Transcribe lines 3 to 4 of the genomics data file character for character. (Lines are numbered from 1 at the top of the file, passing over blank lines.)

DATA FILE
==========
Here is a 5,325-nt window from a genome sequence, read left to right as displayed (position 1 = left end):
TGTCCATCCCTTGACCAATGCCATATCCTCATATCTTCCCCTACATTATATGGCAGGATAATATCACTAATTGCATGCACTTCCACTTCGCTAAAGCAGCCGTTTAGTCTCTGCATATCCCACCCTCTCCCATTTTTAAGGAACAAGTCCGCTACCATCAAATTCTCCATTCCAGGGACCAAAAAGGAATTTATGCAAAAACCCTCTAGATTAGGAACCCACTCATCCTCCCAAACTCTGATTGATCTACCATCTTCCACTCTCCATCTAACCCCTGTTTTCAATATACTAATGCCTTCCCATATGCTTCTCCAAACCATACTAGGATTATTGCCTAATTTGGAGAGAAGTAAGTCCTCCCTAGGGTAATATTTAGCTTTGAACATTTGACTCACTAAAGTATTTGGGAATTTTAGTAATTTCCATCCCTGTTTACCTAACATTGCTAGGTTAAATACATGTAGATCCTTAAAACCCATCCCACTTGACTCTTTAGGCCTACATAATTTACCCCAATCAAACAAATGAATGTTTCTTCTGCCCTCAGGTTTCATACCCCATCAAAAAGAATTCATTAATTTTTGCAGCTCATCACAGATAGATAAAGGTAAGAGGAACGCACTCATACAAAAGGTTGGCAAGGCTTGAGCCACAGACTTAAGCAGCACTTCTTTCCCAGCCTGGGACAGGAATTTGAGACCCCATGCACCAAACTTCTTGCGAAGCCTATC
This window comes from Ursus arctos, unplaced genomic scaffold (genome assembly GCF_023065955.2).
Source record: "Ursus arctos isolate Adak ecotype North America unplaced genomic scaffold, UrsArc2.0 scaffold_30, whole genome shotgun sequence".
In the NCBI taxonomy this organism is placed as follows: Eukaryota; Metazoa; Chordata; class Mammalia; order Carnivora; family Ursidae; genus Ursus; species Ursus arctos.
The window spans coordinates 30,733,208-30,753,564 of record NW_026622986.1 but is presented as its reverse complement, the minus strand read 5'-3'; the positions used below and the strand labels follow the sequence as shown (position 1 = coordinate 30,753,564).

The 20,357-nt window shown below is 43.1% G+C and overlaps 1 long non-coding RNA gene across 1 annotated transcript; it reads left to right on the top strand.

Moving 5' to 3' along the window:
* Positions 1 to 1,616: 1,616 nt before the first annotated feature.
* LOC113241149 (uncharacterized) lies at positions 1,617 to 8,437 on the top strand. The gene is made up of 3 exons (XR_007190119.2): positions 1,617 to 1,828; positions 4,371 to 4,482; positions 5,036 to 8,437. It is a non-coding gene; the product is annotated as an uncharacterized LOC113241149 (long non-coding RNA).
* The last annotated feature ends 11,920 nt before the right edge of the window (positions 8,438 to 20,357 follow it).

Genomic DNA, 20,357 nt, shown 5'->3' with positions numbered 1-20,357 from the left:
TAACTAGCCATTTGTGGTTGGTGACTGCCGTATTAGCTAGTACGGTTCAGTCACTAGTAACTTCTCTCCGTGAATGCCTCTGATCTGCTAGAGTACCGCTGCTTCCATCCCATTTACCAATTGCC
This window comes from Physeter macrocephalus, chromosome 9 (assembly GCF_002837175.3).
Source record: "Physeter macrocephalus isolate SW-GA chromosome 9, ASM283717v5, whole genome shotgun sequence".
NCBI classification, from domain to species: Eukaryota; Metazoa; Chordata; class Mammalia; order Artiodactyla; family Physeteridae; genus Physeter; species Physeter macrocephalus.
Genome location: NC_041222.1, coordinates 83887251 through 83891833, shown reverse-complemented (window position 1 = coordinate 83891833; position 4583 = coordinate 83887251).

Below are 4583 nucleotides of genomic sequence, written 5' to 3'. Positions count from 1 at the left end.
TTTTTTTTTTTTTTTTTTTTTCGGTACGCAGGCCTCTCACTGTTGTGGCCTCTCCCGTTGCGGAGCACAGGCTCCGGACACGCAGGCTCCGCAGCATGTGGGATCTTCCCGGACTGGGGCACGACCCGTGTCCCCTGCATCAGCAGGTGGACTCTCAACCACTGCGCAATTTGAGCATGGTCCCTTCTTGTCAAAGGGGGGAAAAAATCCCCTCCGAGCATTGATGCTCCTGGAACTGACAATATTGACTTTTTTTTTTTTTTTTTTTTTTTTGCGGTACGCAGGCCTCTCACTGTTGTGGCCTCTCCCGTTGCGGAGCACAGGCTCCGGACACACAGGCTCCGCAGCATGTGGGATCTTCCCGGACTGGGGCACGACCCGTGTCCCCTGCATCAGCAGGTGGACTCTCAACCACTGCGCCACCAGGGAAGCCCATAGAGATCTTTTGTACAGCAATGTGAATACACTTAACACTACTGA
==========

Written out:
This window comes from Ursus arctos, unplaced genomic scaffold (genome assembly GCF_023065955.2).
Source record: "Ursus arctos isolate Adak ecotype North America unplaced genomic scaffold, UrsArc2.0 scaffold_30, whole genome shotgun sequence".